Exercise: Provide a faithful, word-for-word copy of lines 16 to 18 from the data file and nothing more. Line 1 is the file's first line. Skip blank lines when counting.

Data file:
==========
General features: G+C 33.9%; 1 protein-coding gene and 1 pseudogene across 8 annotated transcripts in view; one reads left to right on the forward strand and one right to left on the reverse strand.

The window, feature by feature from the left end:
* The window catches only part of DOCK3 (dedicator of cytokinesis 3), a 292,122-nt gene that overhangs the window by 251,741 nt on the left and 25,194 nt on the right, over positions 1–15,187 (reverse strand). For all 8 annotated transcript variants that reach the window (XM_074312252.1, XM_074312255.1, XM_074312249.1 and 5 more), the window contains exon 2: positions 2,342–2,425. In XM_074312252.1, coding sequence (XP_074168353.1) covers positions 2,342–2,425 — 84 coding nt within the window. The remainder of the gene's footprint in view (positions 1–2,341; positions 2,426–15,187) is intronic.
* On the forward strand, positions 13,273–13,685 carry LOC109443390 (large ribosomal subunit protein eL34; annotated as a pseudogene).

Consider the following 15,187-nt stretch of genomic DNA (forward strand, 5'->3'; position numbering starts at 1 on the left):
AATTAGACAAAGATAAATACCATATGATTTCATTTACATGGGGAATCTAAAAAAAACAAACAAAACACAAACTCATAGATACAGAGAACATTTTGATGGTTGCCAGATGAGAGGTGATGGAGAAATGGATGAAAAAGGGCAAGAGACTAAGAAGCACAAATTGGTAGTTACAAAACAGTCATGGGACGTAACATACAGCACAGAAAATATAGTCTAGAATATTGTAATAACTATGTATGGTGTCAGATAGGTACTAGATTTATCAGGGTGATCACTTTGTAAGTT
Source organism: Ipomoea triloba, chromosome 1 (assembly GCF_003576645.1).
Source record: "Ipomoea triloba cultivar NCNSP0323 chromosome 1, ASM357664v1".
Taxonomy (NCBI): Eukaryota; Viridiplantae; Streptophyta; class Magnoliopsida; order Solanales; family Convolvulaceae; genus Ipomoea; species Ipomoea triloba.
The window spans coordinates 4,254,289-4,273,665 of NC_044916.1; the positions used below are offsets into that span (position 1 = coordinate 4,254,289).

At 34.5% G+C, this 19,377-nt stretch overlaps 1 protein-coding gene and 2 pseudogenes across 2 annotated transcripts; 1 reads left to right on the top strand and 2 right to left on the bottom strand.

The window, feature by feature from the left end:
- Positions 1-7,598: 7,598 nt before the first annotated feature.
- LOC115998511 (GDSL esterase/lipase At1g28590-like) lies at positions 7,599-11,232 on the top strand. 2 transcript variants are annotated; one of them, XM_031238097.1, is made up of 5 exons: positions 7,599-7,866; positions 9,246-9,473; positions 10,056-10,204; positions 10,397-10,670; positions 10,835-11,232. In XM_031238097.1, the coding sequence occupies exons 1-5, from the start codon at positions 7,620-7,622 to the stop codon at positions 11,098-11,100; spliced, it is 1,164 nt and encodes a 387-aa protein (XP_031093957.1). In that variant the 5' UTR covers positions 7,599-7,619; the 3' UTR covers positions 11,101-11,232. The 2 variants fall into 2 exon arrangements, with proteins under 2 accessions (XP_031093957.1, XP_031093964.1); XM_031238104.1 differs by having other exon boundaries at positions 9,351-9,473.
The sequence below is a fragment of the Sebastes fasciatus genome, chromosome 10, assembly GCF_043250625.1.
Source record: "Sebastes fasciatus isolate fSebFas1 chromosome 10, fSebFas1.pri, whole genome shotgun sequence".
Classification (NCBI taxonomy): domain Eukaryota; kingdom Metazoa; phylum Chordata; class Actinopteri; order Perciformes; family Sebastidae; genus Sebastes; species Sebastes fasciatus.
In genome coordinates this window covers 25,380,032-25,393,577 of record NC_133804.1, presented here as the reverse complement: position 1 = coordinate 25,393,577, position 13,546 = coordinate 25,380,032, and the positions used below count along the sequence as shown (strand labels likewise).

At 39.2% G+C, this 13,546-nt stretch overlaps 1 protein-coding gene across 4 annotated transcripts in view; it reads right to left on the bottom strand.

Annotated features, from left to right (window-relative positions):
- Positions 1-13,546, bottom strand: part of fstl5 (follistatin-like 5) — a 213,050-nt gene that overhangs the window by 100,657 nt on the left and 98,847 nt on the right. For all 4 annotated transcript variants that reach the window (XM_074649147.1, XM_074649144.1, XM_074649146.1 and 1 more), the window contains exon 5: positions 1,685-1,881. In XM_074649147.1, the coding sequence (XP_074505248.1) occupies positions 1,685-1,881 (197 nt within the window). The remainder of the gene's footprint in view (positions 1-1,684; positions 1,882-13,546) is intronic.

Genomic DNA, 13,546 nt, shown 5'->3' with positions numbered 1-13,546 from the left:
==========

Source record: "Sebastes fasciatus isolate fSebFas1 chromosome 10, fSebFas1.pri, whole genome shotgun sequence".
Classification (NCBI taxonomy): domain Eukaryota; kingdom Metazoa; phylum Chordata; class Actinopteri; order Perciformes; family Sebastidae; genus Sebastes; species Sebastes fasciatus.
In genome coordinates this window covers 25,380,032-25,393,577 of record NC_133804.1, presented here as the reverse complement: position 1 = coordinate 25,393,577, position 13,546 = coordinate 25,380,032, and the positions used below count along the sequence as shown (strand labels likewise).